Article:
As longtime readers will know, we have a standing interest in the ways modern medicine enhances and reconfigures nearly every feature of modern life. Without question, medicine has improved and extended our lives. And yet, as it does so, it also reconfigures them—not least in the way it conditions the expectation that medicine can make us, in Carl Eliot’s words, “better than well.”
This week, a single line stuck out from a recent and remarkable series of stories in the Washington Post titled “Unnatural Causes: Sick and Dying in Small-Town America.” This particular story is about a spike in overdoses and suicides for white women in one central California town, where accidental overdoses among white women have tripled, and suicides have doubled, since 1999. Authors Kimberly Kindy and Dan Keating report that, in response to these alarming spikes, a “loose network” of medical professionals and counselors have found themselves performing a kind of social triage. Kindy and Keating surmise that these service providers are “struggling to understand a generation of women overwhelmed by modern life and undone by modern medicine.”
These terms—overwhelmed by modern life and undone by modern medicine—characterize the result of the hope we vest in medicine to solve problems, particularly those that don’t have a clear medical solution. One of the pernicious ironies of modern life is that while particular medical developments are extending and enhancing the lives of some citizens, basic medical services (particularly preventative medicine and mental health services) retain less social value than they should. This lack of basic services is the essential insight from a recent Spotlight investigation of mental health services in Massachusetts for the Boston Globe. One study the Globe cites reports that from 2013 to 2015, one-third of community mental health providers reported closings within the state. As they put it:
The result is a system that’s defined more by its gaps and gross inadequacies than by its successes—severely underfunded, largely uncoordinated, often unreliable, and, at times, startlingly unsafe. It is a system that prizes independence for people with mental illness but often ignores the accompanying risks to public safety. A system that puts blind belief in the power of antipsychotic drugs and immense trust in even the very sickest to take them willingly. A system that too often leaves people in mental health crisis with nowhere to turn.
This account carries forward the line of thought we have developed in previous briefings on the social effects of shifting norms and priorities in mental health treatment. (For new readers: in Vol. 51, we highlighted Dan Barry’s recent book on the plight of the “Bunkhouse Boys,” and, in Vol. 40, we featured Christopher Payne’s photographic chronicle of America’s derelict mental health facilities, “Asylum.”) When it comes to treating chronic mental illness in particular, we have shifted almost completely away from a system built upon relationships of dependence, and toward an outpatient, medication-focused model premised upon the hope of independence. This shift, of course, has benefitted many. But what happens when this approach goes underfunded? As the Globe’s account shows, we are soon to find out.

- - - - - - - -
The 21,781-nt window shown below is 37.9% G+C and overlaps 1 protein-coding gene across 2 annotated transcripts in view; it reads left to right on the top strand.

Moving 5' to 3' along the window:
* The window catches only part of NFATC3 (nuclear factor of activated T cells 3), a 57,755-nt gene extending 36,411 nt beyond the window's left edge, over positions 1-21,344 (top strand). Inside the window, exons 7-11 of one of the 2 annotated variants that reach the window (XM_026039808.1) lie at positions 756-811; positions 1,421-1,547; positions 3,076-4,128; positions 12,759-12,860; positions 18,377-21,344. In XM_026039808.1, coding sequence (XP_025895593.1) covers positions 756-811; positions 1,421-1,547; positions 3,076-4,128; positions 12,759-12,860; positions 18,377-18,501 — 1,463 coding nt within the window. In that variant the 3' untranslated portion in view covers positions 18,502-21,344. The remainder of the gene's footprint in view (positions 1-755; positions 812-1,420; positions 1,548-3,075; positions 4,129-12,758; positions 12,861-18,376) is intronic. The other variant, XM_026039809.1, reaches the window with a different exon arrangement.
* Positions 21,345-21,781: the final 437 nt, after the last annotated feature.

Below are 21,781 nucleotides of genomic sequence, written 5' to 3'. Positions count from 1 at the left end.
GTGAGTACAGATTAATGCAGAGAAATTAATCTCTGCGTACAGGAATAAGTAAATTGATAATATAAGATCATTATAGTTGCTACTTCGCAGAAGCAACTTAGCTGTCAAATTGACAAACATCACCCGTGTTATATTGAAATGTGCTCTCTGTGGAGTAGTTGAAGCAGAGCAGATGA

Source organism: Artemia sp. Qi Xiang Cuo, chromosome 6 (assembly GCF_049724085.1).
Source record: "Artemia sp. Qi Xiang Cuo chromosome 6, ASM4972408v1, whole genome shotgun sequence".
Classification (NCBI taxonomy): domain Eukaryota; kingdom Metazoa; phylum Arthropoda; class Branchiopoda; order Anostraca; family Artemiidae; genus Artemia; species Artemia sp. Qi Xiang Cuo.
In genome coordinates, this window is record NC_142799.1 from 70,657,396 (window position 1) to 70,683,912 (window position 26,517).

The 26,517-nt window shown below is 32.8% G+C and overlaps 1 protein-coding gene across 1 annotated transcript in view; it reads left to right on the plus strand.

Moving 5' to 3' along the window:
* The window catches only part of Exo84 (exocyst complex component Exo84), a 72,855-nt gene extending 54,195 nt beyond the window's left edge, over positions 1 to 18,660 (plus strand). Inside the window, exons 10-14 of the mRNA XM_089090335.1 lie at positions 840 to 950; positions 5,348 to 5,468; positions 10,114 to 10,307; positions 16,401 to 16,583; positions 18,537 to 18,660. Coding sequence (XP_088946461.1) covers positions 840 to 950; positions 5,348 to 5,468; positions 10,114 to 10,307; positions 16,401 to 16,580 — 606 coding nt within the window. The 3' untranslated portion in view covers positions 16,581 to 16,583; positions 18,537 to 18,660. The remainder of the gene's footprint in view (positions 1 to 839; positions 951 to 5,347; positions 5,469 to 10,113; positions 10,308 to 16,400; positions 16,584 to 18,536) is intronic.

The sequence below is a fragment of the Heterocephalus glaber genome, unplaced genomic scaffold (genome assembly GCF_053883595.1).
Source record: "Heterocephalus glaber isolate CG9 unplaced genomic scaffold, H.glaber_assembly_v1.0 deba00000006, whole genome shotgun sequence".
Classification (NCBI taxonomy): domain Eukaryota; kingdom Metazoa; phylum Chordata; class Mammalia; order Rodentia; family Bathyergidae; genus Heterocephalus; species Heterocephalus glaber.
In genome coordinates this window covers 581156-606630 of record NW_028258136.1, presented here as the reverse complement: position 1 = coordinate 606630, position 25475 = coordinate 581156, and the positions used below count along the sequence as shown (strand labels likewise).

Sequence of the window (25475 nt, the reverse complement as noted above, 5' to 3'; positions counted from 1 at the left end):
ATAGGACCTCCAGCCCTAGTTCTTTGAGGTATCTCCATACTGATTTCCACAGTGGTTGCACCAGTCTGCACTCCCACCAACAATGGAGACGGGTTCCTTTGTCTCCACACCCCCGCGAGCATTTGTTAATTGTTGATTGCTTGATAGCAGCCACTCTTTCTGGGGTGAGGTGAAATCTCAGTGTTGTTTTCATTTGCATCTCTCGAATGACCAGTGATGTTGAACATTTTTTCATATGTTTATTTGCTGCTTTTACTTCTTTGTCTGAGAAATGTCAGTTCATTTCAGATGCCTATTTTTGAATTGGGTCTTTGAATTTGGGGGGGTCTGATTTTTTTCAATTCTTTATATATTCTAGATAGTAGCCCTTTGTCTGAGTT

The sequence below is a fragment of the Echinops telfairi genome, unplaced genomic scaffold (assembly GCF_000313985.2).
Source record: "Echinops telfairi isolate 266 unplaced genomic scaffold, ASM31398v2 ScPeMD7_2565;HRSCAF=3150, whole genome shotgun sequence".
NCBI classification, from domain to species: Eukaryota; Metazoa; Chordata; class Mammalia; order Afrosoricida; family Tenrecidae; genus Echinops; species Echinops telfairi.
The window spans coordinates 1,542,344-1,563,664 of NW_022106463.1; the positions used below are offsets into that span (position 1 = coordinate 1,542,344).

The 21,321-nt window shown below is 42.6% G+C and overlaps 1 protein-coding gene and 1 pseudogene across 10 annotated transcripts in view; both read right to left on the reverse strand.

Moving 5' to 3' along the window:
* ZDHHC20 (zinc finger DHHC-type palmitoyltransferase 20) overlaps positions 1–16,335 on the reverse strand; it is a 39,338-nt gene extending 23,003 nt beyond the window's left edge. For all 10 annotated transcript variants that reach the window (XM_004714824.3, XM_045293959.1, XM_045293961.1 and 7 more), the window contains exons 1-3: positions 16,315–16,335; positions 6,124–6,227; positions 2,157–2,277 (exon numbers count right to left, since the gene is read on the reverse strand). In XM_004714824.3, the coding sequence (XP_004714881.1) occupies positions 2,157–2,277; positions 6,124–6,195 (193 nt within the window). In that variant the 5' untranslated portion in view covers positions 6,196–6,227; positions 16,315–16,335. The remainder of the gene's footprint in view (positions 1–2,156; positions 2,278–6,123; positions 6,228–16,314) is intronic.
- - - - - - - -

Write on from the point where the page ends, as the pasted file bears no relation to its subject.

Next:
The pressure we place upon modern medicine is also evidenced in our third piece, a poem by the recently deceased Max Ritvo. As his obituary from the New York Times shows, Ritvo’s poetry showed immense promise, particularly as he battled cancer in his early 20s. One poem, published recently in the New Yorker, stands out. Titled “Poem to my Litter,” it is Ritvo’s letter to a set of lab mice undergoing an experimental gene therapy that may, at some point, in some way, lead to a treatment option for his particular form of cancer. Ritvo’s poem (reproduced below and read aloud by the author here) gives poignant and deeply human expression to our struggle with modern medicine—that sense of being simultaneously overwhelmed and undone.
Poem to My Litter | by Max Ritvo
My genes are in mice, and not in the banal way
that Man’s old genes are in the Beasts.
My doctors split my tumors up and scattered them
into the bones of twelve mice. We give
the mice poisons I might, in the future, want
for myself. We watch each mouse like a crystal ball.
I wish it was perfect, but sometimes the death we see
doesn’t happen when we try it again in my body.
My tumors are old, older than mice can be.
They first grew in my flank, a decade ago.
Then they went to my lungs, and down my femurs,
and into the hives in my throat that hatch white cells.
The mice only have a tumor each, in the leg.
Their tumors have never grown up. Uprooted
and moved. Learned to sleep in any bed
the vast body turns down. Before the tumors can spread,
they bust open the legs of the mice. Who bleed to death.
Next time the doctors plan to cut off the legs
in the nick of time so the tumors will spread.
But I still have both my legs. To complicate things further,
mouse bodies fight off my tumors. We have to give
the mice AIDS so they’ll harbor my genes.
I want my mice to be just like me. I don’t have any children.
I named them all Max. First they were Max 1, Max 2,
but now they’re all just Max. No playing favorites.
They don’t know they’re named, of course.
They’re like children you’ve traumatized
and tortured so they won’t let you visit.
I hope, Maxes, some good in you is of me.
Even my suffering is good, in part. Sure, I swell
with rage, fear—the stuff that makes you see your tail
as a bar on the cage. But then the feelings pass.
And since I do absolutely nothing (my pride, like my fur,
all gone) nothing happens to me. And if a whole lot
of nothing happens to you, Maxes, that’s peace.
Which is what we want. Trust me.
Questions, concerns, kudos, or other feedback? Contact editor Philip Lorish at firstname.lastname@example.org.